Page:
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Blood on the Door

Bo (Exodus 10:1-13:16 )

by Rabbi Ozer Alport

God instructed Moshe (Ex. 12:13) to command the Jewish people to place the blood from their Passover sacrifices on their doorposts to serve as a sign so that He would pass over their houses without harming them. As God clearly knew who was in each house, why was the blood necessary?

Rabbeinu Bechaye posits that the blood that the Jews placed on their doorposts wasn't some magical sign which intrinsically protected their homes from the plague. Rather, the blood symbolically demonstrated the Jews' faith that God would protect and redeem them. They trusted God to the point that they were willing to sacrifice one of the deities (a sheep) of their Egyptian masters and publicly display it without any fear of retribution. It was this unequivocal demonstration of faith which provided the merit for their protection and salvation.

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Rashi writes (Ex. 12:6) that when the time came for God to fulfill the vow that He swore to Avraham to redeem his descendants, He saw that the Jewish people didn't have any mitzvot to perform to merit their redemption, so He gave them the mitzvot of circumcising the males and of offering and eating the Pesach-sacrifice. If the time came for God to keep His promise, why didn't He have to fulfill it even if the Jews didn't have sufficient merits?

Rav Aharon Leib Shteinman, in Ayeles HaShachar, explains that although God certainly would have fulfilled His promise to redeem the Jews at this time, there are many possible forms of redemption. Rashi writes (Ex. 13:18) that only one out of five Jews merited being saved from Egypt, with the other four-fifths dying during the plague of darkness. Had it not been for the additional mitzvot that God gave the Jews, perhaps an even smaller number of Jews would have been redeemed in fulfillment of God's promise.

Additionally, other miracles of the redemption, such as the level that they reached in seeing the Divine presence at the Red Sea weren't included in His promise and were only received through their actual merits.

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The Tosefos Yom Tov writes (Demai 7:3) that some people ask a powerful question based on the prophetic verse in Chaggai 2:9: "the glory and honor of the last Beit Hamikdash will be even greater than that of the first." This verse is referring to the Second Holy Temple in Jerusalem, which was destroyed almost 2,000 years ago. In referring to it as the "last" one, it seemingly indicates that there won't, God forbid, be another Temple ever built.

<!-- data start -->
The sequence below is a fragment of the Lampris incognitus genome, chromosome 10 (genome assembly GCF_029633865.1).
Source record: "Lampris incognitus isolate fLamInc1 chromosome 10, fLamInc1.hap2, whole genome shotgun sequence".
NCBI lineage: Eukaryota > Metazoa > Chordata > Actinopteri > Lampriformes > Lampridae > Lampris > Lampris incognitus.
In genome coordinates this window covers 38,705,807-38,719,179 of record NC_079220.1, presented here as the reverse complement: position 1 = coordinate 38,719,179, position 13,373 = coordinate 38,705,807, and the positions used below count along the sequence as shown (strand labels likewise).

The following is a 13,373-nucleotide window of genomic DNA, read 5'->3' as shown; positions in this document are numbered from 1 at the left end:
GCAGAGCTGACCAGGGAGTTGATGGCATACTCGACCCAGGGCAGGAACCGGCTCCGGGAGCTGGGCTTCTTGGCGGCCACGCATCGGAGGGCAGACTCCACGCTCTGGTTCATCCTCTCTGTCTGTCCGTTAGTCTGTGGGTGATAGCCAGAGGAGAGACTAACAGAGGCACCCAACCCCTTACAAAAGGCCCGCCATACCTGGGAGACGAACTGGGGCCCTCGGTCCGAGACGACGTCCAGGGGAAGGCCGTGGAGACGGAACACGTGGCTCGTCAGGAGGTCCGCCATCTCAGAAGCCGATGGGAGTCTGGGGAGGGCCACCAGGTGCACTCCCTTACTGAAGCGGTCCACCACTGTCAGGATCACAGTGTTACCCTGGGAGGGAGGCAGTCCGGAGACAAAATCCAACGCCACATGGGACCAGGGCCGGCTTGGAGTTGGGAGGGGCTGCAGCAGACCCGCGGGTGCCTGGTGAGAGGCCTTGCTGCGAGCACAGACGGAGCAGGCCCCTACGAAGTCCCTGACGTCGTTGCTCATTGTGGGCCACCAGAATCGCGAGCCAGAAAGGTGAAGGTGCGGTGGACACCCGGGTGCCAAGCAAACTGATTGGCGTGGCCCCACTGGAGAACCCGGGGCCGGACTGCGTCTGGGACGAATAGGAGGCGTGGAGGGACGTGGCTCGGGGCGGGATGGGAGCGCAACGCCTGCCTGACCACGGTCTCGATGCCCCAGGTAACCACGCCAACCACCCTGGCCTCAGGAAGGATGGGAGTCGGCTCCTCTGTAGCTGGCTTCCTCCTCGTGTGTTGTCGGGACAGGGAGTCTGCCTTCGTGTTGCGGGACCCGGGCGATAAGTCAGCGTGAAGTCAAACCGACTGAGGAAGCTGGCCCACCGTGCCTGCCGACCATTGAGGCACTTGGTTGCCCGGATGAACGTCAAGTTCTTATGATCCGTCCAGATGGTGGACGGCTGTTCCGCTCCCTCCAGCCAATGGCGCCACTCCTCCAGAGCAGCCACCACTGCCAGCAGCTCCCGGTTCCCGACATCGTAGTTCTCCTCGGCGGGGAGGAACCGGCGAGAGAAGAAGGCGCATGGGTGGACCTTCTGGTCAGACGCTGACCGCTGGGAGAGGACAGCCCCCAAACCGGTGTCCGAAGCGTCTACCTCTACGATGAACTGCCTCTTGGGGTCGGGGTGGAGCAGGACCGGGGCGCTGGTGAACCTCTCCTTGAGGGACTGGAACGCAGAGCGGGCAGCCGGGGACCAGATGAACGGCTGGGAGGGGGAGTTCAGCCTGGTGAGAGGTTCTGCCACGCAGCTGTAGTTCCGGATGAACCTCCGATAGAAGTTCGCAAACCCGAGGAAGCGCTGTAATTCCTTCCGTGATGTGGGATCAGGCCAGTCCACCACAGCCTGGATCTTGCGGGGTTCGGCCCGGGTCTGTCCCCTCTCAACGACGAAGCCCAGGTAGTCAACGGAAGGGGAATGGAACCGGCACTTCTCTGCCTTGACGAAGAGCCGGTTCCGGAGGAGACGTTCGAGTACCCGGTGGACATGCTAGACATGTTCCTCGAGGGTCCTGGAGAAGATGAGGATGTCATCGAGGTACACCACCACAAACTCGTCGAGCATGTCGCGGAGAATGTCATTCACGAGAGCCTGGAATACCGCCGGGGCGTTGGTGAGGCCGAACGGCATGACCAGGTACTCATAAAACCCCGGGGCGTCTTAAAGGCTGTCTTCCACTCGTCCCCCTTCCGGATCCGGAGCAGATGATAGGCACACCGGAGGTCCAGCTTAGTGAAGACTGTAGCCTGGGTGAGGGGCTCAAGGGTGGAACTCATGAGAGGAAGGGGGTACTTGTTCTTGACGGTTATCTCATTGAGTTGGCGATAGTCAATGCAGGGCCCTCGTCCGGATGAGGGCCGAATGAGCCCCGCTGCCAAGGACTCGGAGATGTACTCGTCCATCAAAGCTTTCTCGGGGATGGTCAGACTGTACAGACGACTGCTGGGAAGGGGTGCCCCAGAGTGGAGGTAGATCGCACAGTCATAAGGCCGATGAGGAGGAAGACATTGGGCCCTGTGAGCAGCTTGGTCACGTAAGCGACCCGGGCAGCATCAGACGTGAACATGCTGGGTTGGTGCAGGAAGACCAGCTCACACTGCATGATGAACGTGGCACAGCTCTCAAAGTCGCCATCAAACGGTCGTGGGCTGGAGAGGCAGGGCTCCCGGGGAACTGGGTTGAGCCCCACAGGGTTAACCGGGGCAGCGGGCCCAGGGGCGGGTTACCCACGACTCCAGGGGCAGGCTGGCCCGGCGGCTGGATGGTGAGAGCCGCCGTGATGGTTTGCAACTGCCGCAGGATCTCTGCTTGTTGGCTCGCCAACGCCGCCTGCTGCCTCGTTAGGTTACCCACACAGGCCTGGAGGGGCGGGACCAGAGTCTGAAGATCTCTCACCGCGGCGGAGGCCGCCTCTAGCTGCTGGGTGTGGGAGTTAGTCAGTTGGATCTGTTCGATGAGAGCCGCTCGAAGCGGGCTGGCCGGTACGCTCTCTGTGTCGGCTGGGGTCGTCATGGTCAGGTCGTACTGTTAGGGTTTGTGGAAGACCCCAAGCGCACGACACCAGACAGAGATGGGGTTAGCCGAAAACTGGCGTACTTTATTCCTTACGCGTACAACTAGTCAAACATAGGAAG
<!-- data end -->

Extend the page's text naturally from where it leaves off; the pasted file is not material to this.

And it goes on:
The Tosefos Yom Tov answers that many times the word "last" doesn't mean the final one. Rather, it refers to the last one vis-a-vis the first one, even though there may indeed be others that come after it. Although this sounds a bit foreign grammatically, he cites two places where the Torah uses such language. One is in Exodus 4:8-9 (the other is in Genesis 33:2), in which God tells Moshe that if the Jews won't believe the first sign, they will trust in the last sign. God adds that if they won't believe the "last" sign, they will surely believe the third one in which Moshe will turn the water of the river into blood.

The Kehillas Yitzchok brings a clever hint to this proof from our parsha (Exodus 12:13) "vehayah hadam lachem l'ot al havatim," which literally means that the blood of the Passover-sacrifice will be a sign on the doors for God to skip over that house. However, it can also be understood as stating that the blood (which was the third proof of Moshe's legitimacy) will be a sign for you regarding the Temples, as if anybody attempts to prove from Chaggai 2:9 that the second Temple was the final one, we may now answer that the blood mentioned in our verse proves that it isn't so.

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The Midrash teaches (Eichah Rabbasi 1:28) that the Jews were punished and sent into exile for eating chametz on Pesach. Where is there any hint in the Torah that this transgression is punishable with national exile?

The Vilna Gaon (Genuzos HaGra) brilliantly points out that in the entire Torah, the word venichreta, which means that a sin is punishable by karet, always has the same cantillation, which is called tavir - broken. This alludes to the fact that somebody who commits such a sin will be spiritually broken and cut off from God. There is one exception. On the verse (Ex. 12:15) which says that any person who eats chametz on Pesach will be spiritually cut off - the cantillation on the word "venichreta" is called גרשיים - sending away This alludes to the fact that in contrast to every other sin which is punishable by karet, the punishment for eating chametz on Pesach is geirushin - exile and spiritual divorce.

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